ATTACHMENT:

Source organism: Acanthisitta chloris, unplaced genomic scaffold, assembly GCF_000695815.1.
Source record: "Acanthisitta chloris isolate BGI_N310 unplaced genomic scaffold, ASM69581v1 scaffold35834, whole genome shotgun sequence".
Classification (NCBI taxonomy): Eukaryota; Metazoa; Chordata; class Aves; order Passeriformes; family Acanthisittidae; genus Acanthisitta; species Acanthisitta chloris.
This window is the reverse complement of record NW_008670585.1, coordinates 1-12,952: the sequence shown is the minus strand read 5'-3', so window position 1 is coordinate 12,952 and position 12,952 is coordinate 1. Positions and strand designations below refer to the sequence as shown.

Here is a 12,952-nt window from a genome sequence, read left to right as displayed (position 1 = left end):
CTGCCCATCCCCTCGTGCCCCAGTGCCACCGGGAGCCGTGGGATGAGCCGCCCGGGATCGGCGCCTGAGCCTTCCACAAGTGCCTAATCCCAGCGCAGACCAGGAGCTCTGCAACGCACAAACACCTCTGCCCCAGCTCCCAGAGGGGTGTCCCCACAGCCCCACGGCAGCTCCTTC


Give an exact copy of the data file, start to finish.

Source organism: Acanthisitta chloris, unplaced genomic scaffold, assembly GCF_000695815.1.
Source record: "Acanthisitta chloris isolate BGI_N310 unplaced genomic scaffold, ASM69581v1 scaffold35834, whole genome shotgun sequence".
Classification (NCBI taxonomy): Eukaryota; Metazoa; Chordata; class Aves; order Passeriformes; family Acanthisittidae; genus Acanthisitta; species Acanthisitta chloris.
This window is the reverse complement of record NW_008670585.1, coordinates 1-12,952: the sequence shown is the minus strand read 5'-3', so window position 1 is coordinate 12,952 and position 12,952 is coordinate 1. Positions and strand designations below refer to the sequence as shown.

Here is a 12,952-nt window from a genome sequence, read left to right as displayed (position 1 = left end):
CTGCCCATCCCCTCGTGCCCCAGTGCCACCGGGAGCCGTGGGATGAGCCGCCCGGGATCGGCGCCTGAGCCTTCCACAAGTGCCTAATCCCAGCGCAGACCAGGAGCTCTGCAACGCACAAACACCTCTGCCCCAGCTCCCAGAGGGGTGTCCCCACAGCCCCACGGCAGCTCCTTC